LCD-LED Display

Interfacing GPS with 8051 Microcontroller

A Interfacing GPS module is a gadget that uses the Global Positioning System to detect a vehicle’s or person’s location. GPS receivers are used to give users with accurate navigation, positioning, and timing services at any time and from any location on the planet. The data is delivered to the receivers by 24 to 32 satellites in this global positioning system. GPS has become extremely significant for global navigation, as well as land surveying, way marking, map-making, tracking and surveillance, commerce, and scientific applications. However, before learning about this design, learn how to connect an LCD to an 8051 microcontroller.

Outline

  • Circuit Principle:
  • Circuit Diagram:
  • Circuit Components:
  • Circuit Design:
  • Circuit Simulation Video:
  • How to Operate?
  • Project Output Video:
  • Circuit Applications:
  • Download Project Code

Circuit Principle:

By reading the signals broadcast by the satellites, the GPS module estimates the position. Each satellite continuously transmits messages containing the time of transmission. Based on the arrival time of each transmission, the GPS receiver calculates the distance to each satellite. The GPS receiver’s position is calculated using this information. The raw data is converted to LATITUDE, LONGITUDE, ALTITUDE, SPEED, and TIME for the user.

Circuit Diagram:

Interfacing GPS

Circuit Diagram of Interfacing GPS to 8051 Microcontroller

Circuit Components:

  • at89c51 controller
  • Programming board
  • programming cable
  • 12V DC battery or adaptor
  • max232 IC
  • 16*2 LCD
  • GPS module
  • Pot 10k
  • 12 MHz crystal
  • Electrolytic capacitors – 1uF (4), 10u
  • Ceramic capacitors – 33pF (2)
  • Resistor – 10k

Circuit Design:

The data pins of the LCD (liquid crystal display) are linked to the controller’s PORT2, while the control pins RS, RW, and EN are attached to P1.0, P1.1, and P1.2, respectively. On the LCD, the location’s latitude and longitude are displayed. The contrast of the LCD is adjusted with pot RV1. The GPS module’s reception pin is linked to the 13th pin of the max232 IC, while the GND pin is grounded. The RXD pin of the controller is connected to the 12th pin of the max232. For level conversion, a max232 IC is employed.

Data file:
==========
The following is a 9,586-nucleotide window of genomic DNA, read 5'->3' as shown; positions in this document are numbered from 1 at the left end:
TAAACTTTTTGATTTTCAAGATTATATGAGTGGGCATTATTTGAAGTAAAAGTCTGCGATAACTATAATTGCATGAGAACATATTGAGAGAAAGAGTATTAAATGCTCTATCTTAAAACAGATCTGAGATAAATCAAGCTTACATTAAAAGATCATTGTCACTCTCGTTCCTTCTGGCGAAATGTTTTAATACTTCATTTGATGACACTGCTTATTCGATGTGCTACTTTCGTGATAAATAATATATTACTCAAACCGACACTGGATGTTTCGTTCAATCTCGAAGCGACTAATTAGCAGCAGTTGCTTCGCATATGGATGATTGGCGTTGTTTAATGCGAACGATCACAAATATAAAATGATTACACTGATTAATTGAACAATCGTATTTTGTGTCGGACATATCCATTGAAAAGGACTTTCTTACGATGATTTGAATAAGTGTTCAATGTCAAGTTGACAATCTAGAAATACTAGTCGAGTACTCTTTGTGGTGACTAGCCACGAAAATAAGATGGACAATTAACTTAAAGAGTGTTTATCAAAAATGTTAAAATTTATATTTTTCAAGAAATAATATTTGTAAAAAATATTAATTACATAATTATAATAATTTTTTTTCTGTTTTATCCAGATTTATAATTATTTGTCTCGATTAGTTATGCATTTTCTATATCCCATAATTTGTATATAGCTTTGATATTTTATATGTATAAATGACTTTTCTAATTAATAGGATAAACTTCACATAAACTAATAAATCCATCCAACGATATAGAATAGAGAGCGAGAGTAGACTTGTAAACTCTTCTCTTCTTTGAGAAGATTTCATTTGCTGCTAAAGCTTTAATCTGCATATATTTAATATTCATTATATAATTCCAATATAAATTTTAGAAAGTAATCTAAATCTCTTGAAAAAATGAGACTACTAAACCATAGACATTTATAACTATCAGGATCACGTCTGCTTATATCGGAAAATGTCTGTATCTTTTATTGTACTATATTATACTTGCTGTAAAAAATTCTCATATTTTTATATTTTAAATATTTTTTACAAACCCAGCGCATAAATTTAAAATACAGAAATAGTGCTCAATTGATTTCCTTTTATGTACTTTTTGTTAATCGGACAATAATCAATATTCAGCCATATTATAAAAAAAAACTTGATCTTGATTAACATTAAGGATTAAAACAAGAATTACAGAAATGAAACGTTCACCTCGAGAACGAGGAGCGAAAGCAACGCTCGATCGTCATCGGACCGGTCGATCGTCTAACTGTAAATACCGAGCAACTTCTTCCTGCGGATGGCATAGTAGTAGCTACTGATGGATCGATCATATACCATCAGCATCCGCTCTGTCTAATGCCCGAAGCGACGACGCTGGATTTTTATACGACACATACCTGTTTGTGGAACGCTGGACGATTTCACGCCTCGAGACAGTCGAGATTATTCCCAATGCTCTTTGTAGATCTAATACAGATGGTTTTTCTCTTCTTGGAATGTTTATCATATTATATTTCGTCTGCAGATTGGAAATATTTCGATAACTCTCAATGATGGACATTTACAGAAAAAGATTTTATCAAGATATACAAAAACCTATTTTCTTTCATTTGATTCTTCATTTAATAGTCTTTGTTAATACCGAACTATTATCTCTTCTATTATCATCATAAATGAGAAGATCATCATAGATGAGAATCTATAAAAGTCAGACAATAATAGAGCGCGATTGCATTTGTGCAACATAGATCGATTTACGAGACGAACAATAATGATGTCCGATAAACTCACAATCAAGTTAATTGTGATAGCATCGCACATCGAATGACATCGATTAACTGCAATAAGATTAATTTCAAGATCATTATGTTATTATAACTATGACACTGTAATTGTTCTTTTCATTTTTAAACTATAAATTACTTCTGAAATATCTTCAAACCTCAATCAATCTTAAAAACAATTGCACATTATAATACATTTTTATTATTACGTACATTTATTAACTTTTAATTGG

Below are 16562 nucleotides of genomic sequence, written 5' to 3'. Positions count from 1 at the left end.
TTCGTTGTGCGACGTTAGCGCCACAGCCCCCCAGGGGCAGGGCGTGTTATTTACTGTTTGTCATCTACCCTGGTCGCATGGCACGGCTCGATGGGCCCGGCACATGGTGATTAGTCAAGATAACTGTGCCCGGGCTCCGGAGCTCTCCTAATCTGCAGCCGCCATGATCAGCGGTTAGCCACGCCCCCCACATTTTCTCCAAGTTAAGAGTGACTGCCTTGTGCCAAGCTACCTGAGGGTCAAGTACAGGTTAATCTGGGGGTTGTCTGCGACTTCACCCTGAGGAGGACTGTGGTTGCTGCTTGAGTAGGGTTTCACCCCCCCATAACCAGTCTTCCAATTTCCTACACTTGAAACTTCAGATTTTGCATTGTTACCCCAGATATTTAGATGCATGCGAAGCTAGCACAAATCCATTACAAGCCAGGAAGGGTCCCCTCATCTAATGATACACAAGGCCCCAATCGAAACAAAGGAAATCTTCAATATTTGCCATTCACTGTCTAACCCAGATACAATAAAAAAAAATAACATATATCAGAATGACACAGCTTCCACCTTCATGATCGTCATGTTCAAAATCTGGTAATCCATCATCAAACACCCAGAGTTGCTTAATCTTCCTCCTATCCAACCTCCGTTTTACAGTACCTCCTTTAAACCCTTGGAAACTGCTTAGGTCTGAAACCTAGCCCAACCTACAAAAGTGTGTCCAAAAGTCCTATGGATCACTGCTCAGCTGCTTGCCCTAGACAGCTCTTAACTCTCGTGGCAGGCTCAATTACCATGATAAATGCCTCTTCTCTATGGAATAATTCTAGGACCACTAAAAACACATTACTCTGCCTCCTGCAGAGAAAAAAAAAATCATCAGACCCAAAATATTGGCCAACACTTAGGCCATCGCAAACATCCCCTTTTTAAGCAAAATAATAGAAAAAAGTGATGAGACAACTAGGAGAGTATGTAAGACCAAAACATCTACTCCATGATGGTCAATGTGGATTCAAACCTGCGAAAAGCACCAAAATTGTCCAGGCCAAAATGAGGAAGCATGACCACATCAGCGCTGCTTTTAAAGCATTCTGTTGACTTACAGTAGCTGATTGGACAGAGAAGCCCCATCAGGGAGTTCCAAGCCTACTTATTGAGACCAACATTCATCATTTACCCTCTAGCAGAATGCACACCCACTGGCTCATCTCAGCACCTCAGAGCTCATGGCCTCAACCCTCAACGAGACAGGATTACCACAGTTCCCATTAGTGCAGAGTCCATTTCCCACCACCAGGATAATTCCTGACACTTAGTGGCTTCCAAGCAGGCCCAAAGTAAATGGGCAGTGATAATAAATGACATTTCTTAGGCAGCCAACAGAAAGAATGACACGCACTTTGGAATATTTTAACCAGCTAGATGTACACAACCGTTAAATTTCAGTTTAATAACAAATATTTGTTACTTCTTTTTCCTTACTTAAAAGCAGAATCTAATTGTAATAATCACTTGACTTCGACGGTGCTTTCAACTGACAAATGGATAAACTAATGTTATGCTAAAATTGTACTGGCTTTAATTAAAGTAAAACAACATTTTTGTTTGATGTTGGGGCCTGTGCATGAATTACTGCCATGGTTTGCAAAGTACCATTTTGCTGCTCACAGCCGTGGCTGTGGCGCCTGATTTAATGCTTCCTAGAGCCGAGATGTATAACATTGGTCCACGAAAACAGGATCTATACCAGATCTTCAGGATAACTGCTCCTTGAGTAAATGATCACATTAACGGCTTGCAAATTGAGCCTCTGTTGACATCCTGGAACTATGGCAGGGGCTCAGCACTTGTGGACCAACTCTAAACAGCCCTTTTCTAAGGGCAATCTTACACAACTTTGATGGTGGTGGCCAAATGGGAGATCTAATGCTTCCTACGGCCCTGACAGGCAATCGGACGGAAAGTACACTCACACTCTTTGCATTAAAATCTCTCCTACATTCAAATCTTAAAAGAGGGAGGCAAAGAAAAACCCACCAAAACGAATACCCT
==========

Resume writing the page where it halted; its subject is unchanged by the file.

The GPS receiver uses the RS232 protocol to continuously transmit data in accordance with NMEA specifications. The LATITUDE and LONGITUDE values of location are available in GPRMC sentences in this NMEA format. LATITUDE and LONGITUDE data are taken from NMEA format and shown on LCD in this project.

We must serially accept data from the GPS module to the controller using the UART protocol, then extract the latitude and longitude values from the received messages and display them on the LCD.

Extraction of Latitude and Longitude values from NMEA Format:

The first six characters received from the GPS module are compared to the string $GPRMC; if they match, the operation continues; otherwise, the process repeats. If the string matches, wait until you see two 2 commas; the following character shows whether or not the GPS is turned on. If this character is A, GPS is enabled; else, GPS is disabled. Wait until you get comma again (,). The LATITUDE is indicated by the next nine characters. Wait until you see two more commas (,) before continuing. The next 10 characters are the LONGITUDE.

Trimble studio software can be used to examine the location’s latitude and longitude values without requiring any coding. When you connect a GPS module to this software, it automatically delivers latitude, longitude, altitude, speed, time, and date. It also shows your location on Google Maps.

The LATITUDE and LONGITUDE data are extracted from the NMEA format using the function below.

void gps ()

{

unsigned int LAT[9], LON[10];

unsigned char Temp, i;

if (rx_data() == ‘$’)

{

if( rx_data() == ‘G’)

{

if (rx_data() == ‘P’)

{

if (rx_data() == ‘R’)

{

if (rx_data() == ‘M’)

{

if (rx_data() == ‘C’)

{

while (rx_data() != ‘,’);

while (rx_data() != ‘,’);

/*checking for “A” condition*/

Temp = rx_data();

if (Temp == ‘A’||Temp == ‘V’)

{

while (rx_data() != ‘,’);

/*latitude values*/

LCDCmd (0x80);

for (i=0; i<9; i++)

{

LAT[i] = rx_data();

LCDData (LAT[i]);

}

while (rx_data() != ‘,’);

while (rx_data() != ‘,’);

/*longitude values*/

LCDCmd (0xc0);

for (i=0; i<10; i++)

{

LON[i] = rx_data();

LCDData (LON[i]);

}

}

}}}}}}

}

Circuit Simulation Video:

How to Operate?

  1. Burn the software to the 8051 microcontroller first.
  2. Make the connections as shown in the circuit diagram.
  3. Using an adaptor, provide power to the GPS module.
  4. Connect the GPS module to the computer and use the hyper terminal to check the messages you’ve received.
  5. Check to see if the GPS is on or not.
  6. When you connect the GPS to the circuit, the LCD will display the latitude and longitude readings.
  7. Turn off the circuit and the GPS module’s power.

Project Output Video:

Circuit Applications:

  • This system is used in marine navigation, car navigation and fleet management
  • Used in tracking devices and mapping devices
  • Used in personal positioning
  • This project is used in embedded system applications to find out the location.
Tags

Related Articles

Leave a Reply

Your email address will not be published.

Check Also
Close
Back to top button
Close
Close